In the last 20 years, the world of education has undergone significant change. Research findings have played key roles in updating and improving curriculum documents, and teaching/learning/ assessment practices. Inevitably, some strategies are tried by teachers, but may fall by the wayside if they fail to obtain expected results.  Others prove to be ‘golden’, achieving encouraging outcomes, and become incorporated into our toolbox of best and most effective practices.

Such is the case with Learning Goals and Success Criteria. Initiated in Ontario through the release of the policy document Growing Success: Assessment, Evaluation and Reporting in Ontario Schools, these strategies have the potential for greatly supporting student engagement and understanding. My own experiences, working with students with special education needs, have shown me that learning goals and success criteria can assist all students with their learning.

Learning goals (teacher developed) are brief statements that tell what a student will know/be able to do by the end of a lesson, series of lessons, or unit. An example might be, We are learning to write a persuasive text.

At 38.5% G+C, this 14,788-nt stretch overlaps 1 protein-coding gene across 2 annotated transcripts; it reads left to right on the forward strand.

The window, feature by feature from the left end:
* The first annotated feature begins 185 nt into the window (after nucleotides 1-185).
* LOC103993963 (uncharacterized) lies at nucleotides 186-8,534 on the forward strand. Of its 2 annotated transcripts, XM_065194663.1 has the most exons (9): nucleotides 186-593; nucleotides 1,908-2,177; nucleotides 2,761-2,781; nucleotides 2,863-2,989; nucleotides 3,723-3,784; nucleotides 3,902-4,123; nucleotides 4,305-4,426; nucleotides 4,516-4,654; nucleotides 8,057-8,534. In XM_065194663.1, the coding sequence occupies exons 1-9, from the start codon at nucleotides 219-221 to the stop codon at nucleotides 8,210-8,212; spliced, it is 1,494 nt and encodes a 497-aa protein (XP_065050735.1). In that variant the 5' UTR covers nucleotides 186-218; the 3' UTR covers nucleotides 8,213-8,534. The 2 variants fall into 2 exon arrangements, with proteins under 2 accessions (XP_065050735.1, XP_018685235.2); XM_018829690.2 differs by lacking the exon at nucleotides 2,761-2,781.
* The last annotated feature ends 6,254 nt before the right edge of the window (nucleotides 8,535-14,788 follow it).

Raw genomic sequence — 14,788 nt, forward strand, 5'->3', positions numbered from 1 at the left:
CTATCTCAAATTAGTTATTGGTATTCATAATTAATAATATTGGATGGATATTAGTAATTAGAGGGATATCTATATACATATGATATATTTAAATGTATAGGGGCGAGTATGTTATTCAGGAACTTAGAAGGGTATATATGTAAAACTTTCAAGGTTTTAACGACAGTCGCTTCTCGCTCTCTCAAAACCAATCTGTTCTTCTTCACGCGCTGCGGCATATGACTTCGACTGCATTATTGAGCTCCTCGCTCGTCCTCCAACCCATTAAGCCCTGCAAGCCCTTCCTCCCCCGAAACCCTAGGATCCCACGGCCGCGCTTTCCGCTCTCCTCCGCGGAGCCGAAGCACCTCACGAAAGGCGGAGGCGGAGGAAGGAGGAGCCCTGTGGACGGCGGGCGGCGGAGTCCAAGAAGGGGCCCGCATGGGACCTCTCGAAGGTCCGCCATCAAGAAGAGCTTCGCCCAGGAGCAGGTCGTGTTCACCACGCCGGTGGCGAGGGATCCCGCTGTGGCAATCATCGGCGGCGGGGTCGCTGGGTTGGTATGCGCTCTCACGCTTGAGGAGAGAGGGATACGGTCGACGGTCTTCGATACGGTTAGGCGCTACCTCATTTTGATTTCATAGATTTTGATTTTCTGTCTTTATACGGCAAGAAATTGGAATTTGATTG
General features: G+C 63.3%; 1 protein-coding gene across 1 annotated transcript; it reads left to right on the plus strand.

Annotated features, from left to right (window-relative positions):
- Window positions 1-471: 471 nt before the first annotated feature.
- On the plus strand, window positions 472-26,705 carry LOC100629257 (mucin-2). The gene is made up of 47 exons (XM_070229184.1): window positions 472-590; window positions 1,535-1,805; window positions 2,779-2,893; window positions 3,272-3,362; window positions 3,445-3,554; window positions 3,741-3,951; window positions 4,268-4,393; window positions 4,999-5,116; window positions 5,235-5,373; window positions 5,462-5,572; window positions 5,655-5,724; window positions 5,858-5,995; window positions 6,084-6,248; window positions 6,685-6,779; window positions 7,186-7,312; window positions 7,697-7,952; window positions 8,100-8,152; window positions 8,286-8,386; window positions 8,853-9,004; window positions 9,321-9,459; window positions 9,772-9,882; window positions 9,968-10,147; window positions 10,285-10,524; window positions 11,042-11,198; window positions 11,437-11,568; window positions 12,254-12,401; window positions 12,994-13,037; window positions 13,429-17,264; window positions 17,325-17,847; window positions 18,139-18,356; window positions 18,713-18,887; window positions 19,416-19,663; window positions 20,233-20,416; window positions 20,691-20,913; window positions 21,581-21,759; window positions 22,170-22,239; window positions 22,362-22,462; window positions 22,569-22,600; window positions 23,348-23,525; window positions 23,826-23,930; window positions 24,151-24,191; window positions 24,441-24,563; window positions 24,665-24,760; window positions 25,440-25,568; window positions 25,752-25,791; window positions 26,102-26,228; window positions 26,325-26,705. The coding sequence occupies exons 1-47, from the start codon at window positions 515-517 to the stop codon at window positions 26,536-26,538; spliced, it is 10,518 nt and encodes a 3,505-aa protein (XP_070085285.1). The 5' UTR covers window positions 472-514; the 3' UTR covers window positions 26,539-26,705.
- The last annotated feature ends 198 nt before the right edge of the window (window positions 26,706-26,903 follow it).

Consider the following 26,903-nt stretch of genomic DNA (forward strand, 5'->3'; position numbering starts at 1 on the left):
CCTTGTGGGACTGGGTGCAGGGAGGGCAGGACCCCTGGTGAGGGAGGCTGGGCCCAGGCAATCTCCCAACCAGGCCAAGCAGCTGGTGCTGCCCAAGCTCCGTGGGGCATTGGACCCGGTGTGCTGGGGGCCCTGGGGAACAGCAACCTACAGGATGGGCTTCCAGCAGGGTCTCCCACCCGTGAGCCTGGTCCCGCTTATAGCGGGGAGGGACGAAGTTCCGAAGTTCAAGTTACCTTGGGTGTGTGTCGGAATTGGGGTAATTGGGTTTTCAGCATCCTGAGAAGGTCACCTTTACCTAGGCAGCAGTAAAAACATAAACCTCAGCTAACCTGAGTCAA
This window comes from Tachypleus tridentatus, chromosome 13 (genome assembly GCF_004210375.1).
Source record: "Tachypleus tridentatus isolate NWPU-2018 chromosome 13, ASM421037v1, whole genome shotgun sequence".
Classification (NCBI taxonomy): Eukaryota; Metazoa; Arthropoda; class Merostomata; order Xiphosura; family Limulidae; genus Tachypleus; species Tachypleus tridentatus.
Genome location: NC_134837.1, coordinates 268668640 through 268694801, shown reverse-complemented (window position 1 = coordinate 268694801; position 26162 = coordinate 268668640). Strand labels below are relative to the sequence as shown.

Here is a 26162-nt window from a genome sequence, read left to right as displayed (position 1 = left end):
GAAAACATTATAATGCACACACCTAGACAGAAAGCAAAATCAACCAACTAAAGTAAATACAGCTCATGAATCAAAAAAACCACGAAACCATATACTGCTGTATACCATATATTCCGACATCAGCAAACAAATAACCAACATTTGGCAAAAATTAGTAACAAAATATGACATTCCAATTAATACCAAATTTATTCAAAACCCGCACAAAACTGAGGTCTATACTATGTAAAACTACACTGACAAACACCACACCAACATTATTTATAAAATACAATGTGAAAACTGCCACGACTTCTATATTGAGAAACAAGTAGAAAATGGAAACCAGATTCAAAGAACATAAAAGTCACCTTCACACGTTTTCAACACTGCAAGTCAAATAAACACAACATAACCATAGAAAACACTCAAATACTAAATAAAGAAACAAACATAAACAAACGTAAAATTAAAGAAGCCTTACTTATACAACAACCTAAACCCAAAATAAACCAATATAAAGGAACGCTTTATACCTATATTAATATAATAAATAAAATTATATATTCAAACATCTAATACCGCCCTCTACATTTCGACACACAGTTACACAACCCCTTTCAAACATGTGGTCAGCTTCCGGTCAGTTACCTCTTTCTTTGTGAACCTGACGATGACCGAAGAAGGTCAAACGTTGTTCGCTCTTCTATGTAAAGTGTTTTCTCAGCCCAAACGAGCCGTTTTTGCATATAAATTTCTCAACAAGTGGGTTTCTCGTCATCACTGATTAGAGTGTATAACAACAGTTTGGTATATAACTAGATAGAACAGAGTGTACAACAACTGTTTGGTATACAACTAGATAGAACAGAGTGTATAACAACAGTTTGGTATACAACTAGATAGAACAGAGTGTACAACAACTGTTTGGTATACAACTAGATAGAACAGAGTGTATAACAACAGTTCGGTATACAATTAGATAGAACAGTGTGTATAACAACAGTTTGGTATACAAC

Success criteria (collaboratively developed) describe, in specific terms, what the successful attainment of the learning goal looks like. For example,

·         I developed a strong position statement

·         I restated my position at the end of the text

·         I provided at least 3 thoughtful arguments to support my position

·         I used the peer editing checklist and worked with a partner to improve my work

The premise underlying the use of learning goals and success criteria is based on an understanding that when learners have a clear and precise grasp of what is expected of them, they are able to achieve more successfully.


Are you working with learning goals and success criteria?  Let us know how these have worked for you!


Author: Thérèse McNamara

Thérèse McNamara is a school administrator, special education resource teacher and mother. In her 30+ years as an educator, she has worked as a classroom teacher, computer/curriculum consultant, and education officer. She holds a Masters of Education degree with a focus on Literacy and has taught additional qualification courses for 3 universities. She has reviewed and written a number of professional learning resources and supports the application of evidence-based, best practices to support all students.